State and EPA Announce Public Meetings to Discuss Lake Champlain Cleanup Efforts
MONTPELIER – The U.S. Environmental Protection Agency (EPA), in conjunction with the State of Vermont, is holding a series of six public meetings in December 2013, to discuss proposals for reducing water pollution that is degrading Lake Champlain and its tributaries. The meetings will be moderated by the Lake Champlain Basin Program and held in various communities around the region, with morning, afternoon, and evening sessions in an attempt to accommodate and encourage all interested persons to participate.
Polluted stormwater runoff is causing excessive plant and algae growth in some areas of the Lake that turn water murky shades of green, brown, or blue. This pollution also increases the costs of drinking water and wastewater treatment, hurts businesses that depend on clean water such as tourism and recreation, and depresses property values. Excessive polluted runoff also harms local streams and rivers that feed into Lake Champlain.
“We love our Lake,” said David Mears, Vermont’s Environmental Conservation Commissioner. “It is a source of fun and enjoyment for all of us across the four seasons, and it’s a critical component of our state’s heritage, culture, and economy. Because we love the Lake, we must come together to act now to protect the Lake from pollution.”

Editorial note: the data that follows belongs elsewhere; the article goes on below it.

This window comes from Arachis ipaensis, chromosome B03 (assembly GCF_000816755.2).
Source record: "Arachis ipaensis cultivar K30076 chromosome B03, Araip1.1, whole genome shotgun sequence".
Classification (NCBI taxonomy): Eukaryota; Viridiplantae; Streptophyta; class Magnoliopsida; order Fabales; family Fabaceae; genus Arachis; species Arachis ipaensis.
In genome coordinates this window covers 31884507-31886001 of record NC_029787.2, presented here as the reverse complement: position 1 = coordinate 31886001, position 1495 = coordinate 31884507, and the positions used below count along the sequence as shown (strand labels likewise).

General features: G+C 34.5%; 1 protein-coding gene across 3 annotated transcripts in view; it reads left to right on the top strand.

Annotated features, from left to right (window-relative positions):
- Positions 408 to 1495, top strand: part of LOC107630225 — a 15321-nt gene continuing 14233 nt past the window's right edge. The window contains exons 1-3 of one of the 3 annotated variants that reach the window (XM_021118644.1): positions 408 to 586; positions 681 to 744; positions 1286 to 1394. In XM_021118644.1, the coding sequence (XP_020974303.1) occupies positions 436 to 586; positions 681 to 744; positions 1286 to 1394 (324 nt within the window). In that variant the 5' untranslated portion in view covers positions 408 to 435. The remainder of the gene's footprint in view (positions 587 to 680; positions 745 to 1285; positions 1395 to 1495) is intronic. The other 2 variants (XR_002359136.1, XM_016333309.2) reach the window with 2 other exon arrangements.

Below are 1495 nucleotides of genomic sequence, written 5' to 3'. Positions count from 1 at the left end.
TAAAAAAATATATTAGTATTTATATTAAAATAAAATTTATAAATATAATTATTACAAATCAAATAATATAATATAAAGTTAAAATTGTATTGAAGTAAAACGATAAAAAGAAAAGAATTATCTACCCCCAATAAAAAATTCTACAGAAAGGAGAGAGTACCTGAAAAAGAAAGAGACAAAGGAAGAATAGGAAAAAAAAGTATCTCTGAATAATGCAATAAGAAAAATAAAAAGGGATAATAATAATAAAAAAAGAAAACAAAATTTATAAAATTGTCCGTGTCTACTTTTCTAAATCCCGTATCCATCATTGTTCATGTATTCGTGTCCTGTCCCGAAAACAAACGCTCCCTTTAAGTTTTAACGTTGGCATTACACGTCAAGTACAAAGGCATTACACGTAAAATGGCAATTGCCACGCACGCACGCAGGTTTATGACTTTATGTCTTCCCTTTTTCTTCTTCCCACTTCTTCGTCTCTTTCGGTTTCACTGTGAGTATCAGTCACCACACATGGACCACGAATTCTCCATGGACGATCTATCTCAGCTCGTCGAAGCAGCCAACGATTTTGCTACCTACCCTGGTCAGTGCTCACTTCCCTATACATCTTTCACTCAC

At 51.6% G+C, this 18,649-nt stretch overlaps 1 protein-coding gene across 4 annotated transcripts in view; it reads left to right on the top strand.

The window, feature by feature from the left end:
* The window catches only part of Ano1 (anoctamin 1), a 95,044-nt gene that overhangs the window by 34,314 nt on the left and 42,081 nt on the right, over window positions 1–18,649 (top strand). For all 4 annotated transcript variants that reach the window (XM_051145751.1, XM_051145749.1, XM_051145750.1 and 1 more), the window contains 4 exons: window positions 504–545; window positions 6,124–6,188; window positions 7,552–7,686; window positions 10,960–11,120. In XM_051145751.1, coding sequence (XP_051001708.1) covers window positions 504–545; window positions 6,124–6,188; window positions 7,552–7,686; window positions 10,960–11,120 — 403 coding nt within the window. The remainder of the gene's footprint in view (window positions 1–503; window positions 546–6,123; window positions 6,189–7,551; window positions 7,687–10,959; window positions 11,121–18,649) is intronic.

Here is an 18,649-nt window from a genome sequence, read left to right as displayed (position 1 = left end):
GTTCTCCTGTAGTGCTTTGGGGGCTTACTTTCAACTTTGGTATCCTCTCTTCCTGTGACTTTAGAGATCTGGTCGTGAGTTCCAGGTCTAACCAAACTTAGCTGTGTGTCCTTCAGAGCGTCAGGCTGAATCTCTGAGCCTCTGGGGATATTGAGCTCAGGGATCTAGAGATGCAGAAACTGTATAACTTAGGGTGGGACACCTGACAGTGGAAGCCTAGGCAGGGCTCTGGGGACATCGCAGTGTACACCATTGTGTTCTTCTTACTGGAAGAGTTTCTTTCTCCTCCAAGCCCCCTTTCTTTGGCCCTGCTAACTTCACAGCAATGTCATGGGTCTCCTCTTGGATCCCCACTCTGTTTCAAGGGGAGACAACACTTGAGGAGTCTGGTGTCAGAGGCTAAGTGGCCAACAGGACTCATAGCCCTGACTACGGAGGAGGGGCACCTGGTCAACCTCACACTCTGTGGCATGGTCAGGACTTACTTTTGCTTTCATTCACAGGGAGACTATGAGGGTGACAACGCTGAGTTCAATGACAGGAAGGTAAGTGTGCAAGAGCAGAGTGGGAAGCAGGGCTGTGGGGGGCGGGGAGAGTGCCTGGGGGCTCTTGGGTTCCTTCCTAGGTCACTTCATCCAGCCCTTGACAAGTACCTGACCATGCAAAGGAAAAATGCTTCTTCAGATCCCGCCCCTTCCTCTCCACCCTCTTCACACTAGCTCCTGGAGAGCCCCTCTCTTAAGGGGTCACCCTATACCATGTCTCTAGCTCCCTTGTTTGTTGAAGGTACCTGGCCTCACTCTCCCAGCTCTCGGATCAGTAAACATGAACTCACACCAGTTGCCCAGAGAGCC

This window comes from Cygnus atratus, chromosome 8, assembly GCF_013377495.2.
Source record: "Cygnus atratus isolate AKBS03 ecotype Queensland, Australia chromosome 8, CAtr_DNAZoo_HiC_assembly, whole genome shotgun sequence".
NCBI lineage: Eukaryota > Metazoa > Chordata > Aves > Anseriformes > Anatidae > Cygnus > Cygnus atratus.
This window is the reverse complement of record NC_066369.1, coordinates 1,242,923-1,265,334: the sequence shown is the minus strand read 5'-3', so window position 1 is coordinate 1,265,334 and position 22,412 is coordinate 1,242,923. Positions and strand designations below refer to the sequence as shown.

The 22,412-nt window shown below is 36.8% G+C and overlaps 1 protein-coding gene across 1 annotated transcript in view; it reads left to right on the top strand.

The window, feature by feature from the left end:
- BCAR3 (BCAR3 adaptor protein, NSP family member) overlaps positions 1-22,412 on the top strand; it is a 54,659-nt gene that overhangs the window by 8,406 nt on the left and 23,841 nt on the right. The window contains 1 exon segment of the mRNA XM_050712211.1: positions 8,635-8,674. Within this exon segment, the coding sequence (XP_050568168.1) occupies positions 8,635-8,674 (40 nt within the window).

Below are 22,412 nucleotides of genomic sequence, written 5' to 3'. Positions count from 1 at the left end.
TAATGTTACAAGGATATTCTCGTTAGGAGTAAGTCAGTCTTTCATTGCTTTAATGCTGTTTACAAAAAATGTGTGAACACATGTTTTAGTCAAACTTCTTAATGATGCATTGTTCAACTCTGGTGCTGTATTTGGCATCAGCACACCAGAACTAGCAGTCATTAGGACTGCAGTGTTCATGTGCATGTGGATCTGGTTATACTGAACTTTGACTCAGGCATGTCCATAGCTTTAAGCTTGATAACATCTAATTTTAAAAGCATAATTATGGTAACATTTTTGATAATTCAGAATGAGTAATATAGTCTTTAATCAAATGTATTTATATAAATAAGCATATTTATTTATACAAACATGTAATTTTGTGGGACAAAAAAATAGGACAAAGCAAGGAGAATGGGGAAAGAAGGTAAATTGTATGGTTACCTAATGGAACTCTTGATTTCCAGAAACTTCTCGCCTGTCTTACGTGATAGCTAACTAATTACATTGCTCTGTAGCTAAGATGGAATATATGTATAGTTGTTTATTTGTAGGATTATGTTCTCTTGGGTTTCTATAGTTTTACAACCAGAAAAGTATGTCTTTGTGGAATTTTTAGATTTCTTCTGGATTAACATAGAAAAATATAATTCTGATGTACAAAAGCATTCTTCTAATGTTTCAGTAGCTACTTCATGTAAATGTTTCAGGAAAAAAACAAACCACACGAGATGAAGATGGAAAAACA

Vermont’s Agriculture Secretary Chuck Ross said, “We are proposing solutions that restore our treasured Lake Champlain, and which also preserve our working landscape of farms and forests. We have a rich tradition of tackling tough problems in this state, and I look forward to hearing Vermonters’ thoughts about these solutions and other ideas for how we address the pollution problems facing the Lake.”
“The very things that we do to make our transportation system more resilient can also serve to reduce polluted runoff and help control erosion,” said Transportation Secretary Brian Searles. He echoes Ross and Mears in observing that, “By working together, our agencies and communities across the Lake Champlain region can make investments that can improve our roads, our rivers, and the Lake.”
“EPA is glad to work closely with Vermont agencies and citizens to tackle the challenge of reducing the high nutrient levels that are impacting Lake Champlain,” said Curt Spalding, regional administrator of the U.S. Environmental Protection Agency’s New England office. “During these upcoming meetings, we are eager to hear from Vermonters. We need to take big steps to improve water quality in the Lake, and this is an opportunity for people to help shape a plan to protect their Lake for their kids and grandkids to enjoy.”
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